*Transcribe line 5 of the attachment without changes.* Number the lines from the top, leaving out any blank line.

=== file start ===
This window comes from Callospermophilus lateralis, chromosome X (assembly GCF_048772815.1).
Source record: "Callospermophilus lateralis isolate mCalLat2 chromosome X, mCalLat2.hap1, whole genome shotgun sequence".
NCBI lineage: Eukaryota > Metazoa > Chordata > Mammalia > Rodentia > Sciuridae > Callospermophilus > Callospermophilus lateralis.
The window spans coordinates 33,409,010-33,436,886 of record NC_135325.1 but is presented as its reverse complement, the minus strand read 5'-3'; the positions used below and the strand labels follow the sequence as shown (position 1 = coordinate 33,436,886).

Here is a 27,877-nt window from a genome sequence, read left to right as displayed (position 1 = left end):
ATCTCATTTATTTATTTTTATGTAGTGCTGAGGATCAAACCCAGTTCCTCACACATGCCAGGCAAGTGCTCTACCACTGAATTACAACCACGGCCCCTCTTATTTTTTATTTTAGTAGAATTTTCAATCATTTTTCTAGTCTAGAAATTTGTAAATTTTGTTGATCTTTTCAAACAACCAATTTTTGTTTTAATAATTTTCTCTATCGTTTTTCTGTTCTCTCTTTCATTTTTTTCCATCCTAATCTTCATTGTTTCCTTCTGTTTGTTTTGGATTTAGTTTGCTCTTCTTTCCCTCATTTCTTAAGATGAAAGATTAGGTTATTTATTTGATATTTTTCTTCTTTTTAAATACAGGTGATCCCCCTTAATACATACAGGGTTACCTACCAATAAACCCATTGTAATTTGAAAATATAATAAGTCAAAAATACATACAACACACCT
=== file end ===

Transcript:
Here is a 27,877-nt window from a genome sequence, read left to right as displayed (position 1 = left end):